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By Jennifer Harbin/The Hesperian-Beacon—
FLOYD COUNTY—Though many U.S. states, and multiple countries, debate daylight saving time has run its course, it is time once again for clocks to spring forward an hour. In Texas, the official time to set the clock one hour forward begins at 2 a.m. on Sunday, March 8.
At the end of March or beginning of April typically, extra daylight hours allow West Texas farmers to stay in the field longer. But, how did the whole notion of shifting our clocks to allow more sunlight during the evening hours come about?
Often erroneously called daylight savings time, the tradition evolves from both unusual and practical sources. There exists a common misconception that Benjamin Franklin is to credit, or blame, for the back and forth time shifts. However, according to The Franklin Institute website, despite Franklin’s prolific inventions, daylight saving time was not one of them.
“Daylight saving time is one thing that Franklin did not invent. He merely suggested Parisians change their sleep schedules to save money on candles and lamp oil. The common misconception comes from a satirical essay he wrote in the spring of 1784 that was published in the Journal de Paris. In the essay, titled “An Economical Project,” he writes of the thrifty benefits of daylight versus artificial light.”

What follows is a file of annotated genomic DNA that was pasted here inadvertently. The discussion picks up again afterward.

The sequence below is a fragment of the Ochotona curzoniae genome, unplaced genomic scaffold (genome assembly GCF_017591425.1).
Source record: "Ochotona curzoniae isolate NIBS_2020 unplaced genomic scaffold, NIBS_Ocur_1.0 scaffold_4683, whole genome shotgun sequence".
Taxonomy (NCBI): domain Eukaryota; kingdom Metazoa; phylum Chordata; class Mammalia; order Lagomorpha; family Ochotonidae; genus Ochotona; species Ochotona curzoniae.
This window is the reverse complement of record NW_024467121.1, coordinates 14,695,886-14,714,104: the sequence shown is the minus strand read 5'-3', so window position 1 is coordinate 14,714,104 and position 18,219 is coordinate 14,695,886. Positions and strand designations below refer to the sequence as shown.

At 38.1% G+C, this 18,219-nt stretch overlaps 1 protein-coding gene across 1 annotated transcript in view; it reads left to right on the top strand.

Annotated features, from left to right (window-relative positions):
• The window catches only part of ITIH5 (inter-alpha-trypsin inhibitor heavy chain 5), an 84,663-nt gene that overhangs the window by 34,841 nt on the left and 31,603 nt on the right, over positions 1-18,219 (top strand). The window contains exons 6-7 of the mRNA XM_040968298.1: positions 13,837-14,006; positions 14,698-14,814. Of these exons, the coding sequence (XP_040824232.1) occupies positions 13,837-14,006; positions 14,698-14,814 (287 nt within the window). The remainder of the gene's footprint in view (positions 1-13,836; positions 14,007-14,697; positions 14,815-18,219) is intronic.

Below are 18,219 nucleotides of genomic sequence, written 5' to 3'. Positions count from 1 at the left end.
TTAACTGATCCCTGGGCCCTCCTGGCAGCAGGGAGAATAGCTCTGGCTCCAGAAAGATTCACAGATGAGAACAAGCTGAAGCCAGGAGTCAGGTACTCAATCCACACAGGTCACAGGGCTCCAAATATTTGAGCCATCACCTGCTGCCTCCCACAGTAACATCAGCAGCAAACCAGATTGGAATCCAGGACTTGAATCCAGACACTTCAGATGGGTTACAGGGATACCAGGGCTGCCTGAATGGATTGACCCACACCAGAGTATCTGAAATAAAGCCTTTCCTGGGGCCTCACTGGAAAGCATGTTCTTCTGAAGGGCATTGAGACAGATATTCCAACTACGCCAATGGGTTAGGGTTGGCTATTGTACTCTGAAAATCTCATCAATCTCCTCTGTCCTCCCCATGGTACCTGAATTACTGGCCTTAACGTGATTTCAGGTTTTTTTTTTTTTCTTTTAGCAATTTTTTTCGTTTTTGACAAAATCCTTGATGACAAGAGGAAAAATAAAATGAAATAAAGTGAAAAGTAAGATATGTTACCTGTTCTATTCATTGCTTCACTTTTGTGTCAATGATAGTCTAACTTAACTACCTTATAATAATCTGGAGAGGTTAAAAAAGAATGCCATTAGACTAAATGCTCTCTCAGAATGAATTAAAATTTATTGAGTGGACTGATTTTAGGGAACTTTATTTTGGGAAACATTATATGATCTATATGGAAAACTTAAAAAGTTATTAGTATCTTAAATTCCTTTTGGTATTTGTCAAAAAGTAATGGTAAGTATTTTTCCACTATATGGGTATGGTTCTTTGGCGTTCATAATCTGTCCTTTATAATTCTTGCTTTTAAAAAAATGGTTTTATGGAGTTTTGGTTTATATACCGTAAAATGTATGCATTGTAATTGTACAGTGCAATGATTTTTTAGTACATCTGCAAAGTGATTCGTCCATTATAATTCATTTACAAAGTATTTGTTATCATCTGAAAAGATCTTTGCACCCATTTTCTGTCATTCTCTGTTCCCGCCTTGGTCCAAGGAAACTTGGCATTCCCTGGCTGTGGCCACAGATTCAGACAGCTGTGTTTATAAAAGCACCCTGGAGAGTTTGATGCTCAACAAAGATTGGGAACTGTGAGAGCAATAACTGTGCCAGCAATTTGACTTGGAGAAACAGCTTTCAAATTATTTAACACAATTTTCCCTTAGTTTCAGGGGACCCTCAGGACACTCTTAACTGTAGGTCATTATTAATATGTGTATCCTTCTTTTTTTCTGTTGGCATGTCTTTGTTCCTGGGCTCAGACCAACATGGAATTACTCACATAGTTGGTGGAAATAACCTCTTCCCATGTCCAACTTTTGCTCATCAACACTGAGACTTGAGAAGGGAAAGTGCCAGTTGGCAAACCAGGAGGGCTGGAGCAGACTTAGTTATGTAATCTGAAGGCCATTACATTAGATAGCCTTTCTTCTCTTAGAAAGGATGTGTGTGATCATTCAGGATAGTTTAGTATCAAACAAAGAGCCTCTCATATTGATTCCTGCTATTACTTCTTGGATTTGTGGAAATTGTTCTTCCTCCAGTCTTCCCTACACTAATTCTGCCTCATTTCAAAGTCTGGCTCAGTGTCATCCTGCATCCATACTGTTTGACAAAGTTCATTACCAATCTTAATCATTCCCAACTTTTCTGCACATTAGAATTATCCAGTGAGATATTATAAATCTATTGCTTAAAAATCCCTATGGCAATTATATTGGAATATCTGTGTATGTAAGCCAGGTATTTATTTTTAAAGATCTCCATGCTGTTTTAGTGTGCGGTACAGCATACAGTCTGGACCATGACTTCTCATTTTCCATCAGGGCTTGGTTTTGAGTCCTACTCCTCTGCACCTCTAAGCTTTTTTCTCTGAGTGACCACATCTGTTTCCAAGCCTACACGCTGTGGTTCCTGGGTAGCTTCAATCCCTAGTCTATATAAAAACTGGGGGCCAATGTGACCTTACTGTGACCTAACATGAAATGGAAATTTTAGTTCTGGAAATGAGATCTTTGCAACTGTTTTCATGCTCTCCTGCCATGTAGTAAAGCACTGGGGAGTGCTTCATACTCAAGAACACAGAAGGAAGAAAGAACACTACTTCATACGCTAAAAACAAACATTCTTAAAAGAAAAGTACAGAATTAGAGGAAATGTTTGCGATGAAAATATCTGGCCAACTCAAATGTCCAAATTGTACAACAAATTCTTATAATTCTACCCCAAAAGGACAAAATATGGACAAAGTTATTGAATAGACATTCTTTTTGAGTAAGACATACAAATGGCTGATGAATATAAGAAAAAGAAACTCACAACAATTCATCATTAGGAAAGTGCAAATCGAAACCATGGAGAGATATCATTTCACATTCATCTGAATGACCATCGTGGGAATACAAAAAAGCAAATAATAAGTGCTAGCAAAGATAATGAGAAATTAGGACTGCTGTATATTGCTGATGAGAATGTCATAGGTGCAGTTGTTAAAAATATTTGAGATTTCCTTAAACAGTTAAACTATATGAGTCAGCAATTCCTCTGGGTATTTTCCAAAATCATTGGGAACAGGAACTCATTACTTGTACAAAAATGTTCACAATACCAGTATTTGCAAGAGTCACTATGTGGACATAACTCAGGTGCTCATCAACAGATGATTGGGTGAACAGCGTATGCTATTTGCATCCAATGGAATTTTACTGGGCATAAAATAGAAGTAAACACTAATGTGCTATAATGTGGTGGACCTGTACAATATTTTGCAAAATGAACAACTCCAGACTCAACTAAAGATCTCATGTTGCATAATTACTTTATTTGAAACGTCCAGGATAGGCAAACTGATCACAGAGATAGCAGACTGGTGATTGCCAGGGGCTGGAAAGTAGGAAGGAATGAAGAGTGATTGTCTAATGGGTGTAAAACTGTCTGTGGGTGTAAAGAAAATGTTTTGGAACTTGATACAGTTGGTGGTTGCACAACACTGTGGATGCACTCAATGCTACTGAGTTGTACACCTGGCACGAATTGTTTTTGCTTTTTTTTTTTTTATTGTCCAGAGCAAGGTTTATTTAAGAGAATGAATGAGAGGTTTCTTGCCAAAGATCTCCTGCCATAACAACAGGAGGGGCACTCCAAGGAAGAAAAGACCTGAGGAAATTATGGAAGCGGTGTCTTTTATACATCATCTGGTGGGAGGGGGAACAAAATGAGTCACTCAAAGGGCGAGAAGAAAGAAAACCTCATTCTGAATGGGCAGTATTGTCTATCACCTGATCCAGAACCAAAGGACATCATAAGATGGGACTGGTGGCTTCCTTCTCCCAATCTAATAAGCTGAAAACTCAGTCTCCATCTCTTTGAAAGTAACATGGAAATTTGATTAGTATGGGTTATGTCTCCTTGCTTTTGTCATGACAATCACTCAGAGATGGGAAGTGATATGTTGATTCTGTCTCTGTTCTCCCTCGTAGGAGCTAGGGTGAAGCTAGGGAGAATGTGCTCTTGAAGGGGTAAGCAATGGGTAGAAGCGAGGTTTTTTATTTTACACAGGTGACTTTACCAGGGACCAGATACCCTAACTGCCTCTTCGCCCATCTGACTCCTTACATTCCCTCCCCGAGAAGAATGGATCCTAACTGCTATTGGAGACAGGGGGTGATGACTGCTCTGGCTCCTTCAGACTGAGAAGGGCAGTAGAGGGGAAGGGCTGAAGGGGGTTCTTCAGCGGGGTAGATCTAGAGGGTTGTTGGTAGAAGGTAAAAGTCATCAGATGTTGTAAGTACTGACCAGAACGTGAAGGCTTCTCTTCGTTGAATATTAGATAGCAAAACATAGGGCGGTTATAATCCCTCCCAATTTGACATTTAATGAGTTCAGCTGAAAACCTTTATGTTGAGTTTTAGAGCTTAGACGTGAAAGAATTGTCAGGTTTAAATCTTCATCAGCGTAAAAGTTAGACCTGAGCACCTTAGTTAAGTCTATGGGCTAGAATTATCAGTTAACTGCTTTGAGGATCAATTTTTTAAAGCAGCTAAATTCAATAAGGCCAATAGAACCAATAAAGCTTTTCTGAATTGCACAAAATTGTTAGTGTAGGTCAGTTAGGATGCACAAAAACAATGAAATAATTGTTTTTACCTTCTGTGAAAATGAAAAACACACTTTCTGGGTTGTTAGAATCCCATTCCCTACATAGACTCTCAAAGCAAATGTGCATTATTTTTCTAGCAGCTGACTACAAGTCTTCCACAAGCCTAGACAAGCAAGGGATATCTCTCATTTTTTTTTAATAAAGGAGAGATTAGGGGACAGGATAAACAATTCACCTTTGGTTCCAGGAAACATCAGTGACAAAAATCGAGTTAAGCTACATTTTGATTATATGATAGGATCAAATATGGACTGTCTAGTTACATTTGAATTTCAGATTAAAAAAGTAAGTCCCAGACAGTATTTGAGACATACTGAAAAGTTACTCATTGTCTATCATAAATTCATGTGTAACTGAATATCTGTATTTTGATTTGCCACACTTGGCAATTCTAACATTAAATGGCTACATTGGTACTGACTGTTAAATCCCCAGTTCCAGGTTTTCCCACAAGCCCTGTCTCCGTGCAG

The initial concept of daylight saving time actually emerged in 1895 by George Hudson, an entomologist from New Zealand. Though the mechanics of his two-hour time shift in the summer differs from the current model in use in the United States, Hudson sought extra daylight hours after work for bug hunting, according to an article by National Geographic published online in 2019.
Daylight saving time during World Wars I and II were used by allies and foes alike to conserve fuel for the war effort. Afterward, the practice in the U.S. remained inconsistent but popular enough with people that President Lyndon Johnson signed the Uniform Time Act of 1966 (15 U.S. Code Section 260a) into law on April 22, 1966, thus creating what we now observe.